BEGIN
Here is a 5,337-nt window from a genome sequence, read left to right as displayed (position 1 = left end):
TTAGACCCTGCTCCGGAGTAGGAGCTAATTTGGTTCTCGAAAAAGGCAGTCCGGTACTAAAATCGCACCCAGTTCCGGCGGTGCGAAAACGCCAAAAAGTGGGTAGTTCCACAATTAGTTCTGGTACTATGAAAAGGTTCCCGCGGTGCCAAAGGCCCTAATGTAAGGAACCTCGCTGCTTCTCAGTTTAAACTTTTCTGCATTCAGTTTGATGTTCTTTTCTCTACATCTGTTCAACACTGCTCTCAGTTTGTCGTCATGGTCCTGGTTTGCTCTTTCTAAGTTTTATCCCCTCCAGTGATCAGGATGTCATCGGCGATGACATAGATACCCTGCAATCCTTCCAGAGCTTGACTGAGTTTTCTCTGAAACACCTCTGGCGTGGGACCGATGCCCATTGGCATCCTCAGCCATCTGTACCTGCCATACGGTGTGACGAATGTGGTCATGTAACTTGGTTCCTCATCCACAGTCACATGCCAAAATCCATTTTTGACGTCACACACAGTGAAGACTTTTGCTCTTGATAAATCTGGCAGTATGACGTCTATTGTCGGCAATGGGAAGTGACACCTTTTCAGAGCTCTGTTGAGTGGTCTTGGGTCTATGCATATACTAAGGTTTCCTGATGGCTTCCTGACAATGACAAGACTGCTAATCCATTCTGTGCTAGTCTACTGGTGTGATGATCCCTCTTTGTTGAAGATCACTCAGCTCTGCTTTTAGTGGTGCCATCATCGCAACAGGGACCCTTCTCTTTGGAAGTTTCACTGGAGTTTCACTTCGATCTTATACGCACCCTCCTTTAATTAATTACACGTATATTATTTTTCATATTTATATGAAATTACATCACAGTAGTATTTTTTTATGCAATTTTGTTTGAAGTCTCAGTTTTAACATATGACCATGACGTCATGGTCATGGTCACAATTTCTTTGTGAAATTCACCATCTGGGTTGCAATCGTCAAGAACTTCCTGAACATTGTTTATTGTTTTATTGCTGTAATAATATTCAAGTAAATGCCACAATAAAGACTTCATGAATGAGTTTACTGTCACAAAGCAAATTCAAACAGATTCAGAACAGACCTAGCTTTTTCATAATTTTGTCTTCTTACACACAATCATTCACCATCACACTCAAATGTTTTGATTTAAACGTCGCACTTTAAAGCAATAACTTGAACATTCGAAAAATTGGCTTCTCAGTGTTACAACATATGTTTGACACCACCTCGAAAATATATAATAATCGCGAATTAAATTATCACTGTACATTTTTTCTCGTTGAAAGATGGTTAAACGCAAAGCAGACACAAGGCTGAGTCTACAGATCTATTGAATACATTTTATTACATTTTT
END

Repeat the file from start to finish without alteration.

Here is a 5,337-nt window from a genome sequence, read left to right as displayed (position 1 = left end):
TTAGACCCTGCTCCGGAGTAGGAGCTAATTTGGTTCTCGAAAAAGGCAGTCCGGTACTAAAATCGCACCCAGTTCCGGCGGTGCGAAAACGCCAAAAAGTGGGTAGTTCCACAATTAGTTCTGGTACTATGAAAAGGTTCCCGCGGTGCCAAAGGCCCTAATGTAAGGAACCTCGCTGCTTCTCAGTTTAAACTTTTCTGCATTCAGTTTGATGTTCTTTTCTCTACATCTGTTCAACACTGCTCTCAGTTTGTCGTCATGGTCCTGGTTTGCTCTTTCTAAGTTTTATCCCCTCCAGTGATCAGGATGTCATCGGCGATGACATAGATACCCTGCAATCCTTCCAGAGCTTGACTGAGTTTTCTCTGAAACACCTCTGGCGTGGGACCGATGCCCATTGGCATCCTCAGCCATCTGTACCTGCCATACGGTGTGACGAATGTGGTCATGTAACTTGGTTCCTCATCCACAGTCACATGCCAAAATCCATTTTTGACGTCACACACAGTGAAGACTTTTGCTCTTGATAAATCTGGCAGTATGACGTCTATTGTCGGCAATGGGAAGTGACACCTTTTCAGAGCTCTGTTGAGTGGTCTTGGGTCTATGCATATACTAAGGTTTCCTGATGGCTTCCTGACAATGACAAGACTGCTAATCCATTCTGTGCTAGTCTACTGGTGTGATGATCCCTCTTTGTTGAAGATCACTCAGCTCTGCTTTTAGTGGTGCCATCATCGCAACAGGGACCCTTCTCTTTGGAAGTTTCACTGGAGTTTCACTTCGATCTTATACGCACCCTCCTTTAATTAATTACACGTATATTATTTTTCATATTTATATGAAATTACATCACAGTAGTATTTTTTTATGCAATTTTGTTTGAAGTCTCAGTTTTAACATATGACCATGACGTCATGGTCATGGTCACAATTTCTTTGTGAAATTCACCATCTGGGTTGCAATCGTCAAGAACTTCCTGAACATTGTTTATTGTTTTATTGCTGTAATAATATTCAAGTAAATGCCACAATAAAGACTTCATGAATGAGTTTACTGTCACAAAGCAAATTCAAACAGATTCAGAACAGACCTAGCTTTTTCATAATTTTGTCTTCTTACACACAATCATTCACCATCACACTCAAATGTTTTGATTTAAACGTCGCACTTTAAAGCAATAACTTGAACATTCGAAAAATTGGCTTCTCAGTGTTACAACATATGTTTGACACCACCTCGAAAATATATAATAATCGCGAATTAAATTATCACTGTACATTTTTTCTCGTTGAAAGATGGTTAAACGCAAAGCAGACACAAGGCTGAGTCTACAGATCTATTGAATACATTTTATTACATTTTT